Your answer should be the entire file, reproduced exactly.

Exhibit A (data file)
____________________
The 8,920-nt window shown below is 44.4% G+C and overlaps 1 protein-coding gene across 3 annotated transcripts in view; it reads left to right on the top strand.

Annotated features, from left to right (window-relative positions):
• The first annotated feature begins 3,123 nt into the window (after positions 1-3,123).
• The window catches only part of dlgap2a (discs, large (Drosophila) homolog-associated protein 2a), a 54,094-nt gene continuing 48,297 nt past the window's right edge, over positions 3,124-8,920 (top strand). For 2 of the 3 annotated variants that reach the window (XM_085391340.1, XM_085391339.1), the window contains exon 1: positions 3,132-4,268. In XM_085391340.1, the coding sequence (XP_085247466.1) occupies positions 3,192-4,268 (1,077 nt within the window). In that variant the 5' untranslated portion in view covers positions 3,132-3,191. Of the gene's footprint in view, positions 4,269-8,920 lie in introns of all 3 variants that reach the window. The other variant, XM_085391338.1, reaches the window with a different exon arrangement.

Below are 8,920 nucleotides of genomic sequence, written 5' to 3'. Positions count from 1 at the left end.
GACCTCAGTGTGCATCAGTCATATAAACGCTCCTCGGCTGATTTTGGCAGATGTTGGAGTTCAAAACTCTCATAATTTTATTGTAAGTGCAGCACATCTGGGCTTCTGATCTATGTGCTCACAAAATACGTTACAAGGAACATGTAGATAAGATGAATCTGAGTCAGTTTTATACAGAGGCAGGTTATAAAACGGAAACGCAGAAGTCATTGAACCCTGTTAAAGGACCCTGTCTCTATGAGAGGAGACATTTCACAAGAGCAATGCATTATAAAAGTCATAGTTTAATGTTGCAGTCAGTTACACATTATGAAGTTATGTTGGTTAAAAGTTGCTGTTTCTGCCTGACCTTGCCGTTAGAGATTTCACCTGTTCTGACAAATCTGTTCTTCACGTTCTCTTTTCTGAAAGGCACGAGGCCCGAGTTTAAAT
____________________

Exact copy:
The 8,920-nt window shown below is 44.4% G+C and overlaps 1 protein-coding gene across 3 annotated transcripts in view; it reads left to right on the top strand.

Annotated features, from left to right (window-relative positions):
• The first annotated feature begins 3,123 nt into the window (after positions 1-3,123).
• The window catches only part of dlgap2a (discs, large (Drosophila) homolog-associated protein 2a), a 54,094-nt gene continuing 48,297 nt past the window's right edge, over positions 3,124-8,920 (top strand). For 2 of the 3 annotated variants that reach the window (XM_085391340.1, XM_085391339.1), the window contains exon 1: positions 3,132-4,268. In XM_085391340.1, the coding sequence (XP_085247466.1) occupies positions 3,192-4,268 (1,077 nt within the window). In that variant the 5' untranslated portion in view covers positions 3,132-3,191. Of the gene's footprint in view, positions 4,269-8,920 lie in introns of all 3 variants that reach the window. The other variant, XM_085391338.1, reaches the window with a different exon arrangement.

Below are 8,920 nucleotides of genomic sequence, written 5' to 3'. Positions count from 1 at the left end.
GACCTCAGTGTGCATCAGTCATATAAACGCTCCTCGGCTGATTTTGGCAGATGTTGGAGTTCAAAACTCTCATAATTTTATTGTAAGTGCAGCACATCTGGGCTTCTGATCTATGTGCTCACAAAATACGTTACAAGGAACATGTAGATAAGATGAATCTGAGTCAGTTTTATACAGAGGCAGGTTATAAAACGGAAACGCAGAAGTCATTGAACCCTGTTAAAGGACCCTGTCTCTATGAGAGGAGACATTTCACAAGAGCAATGCATTATAAAAGTCATAGTTTAATGTTGCAGTCAGTTACACATTATGAAGTTATGTTGGTTAAAAGTTGCTGTTTCTGCCTGACCTTGCCGTTAGAGATTTCACCTGTTCTGACAAATCTGTTCTTCACGTTCTCTTTTCTGAAAGGCACGAGGCCCGAGTTTAAAT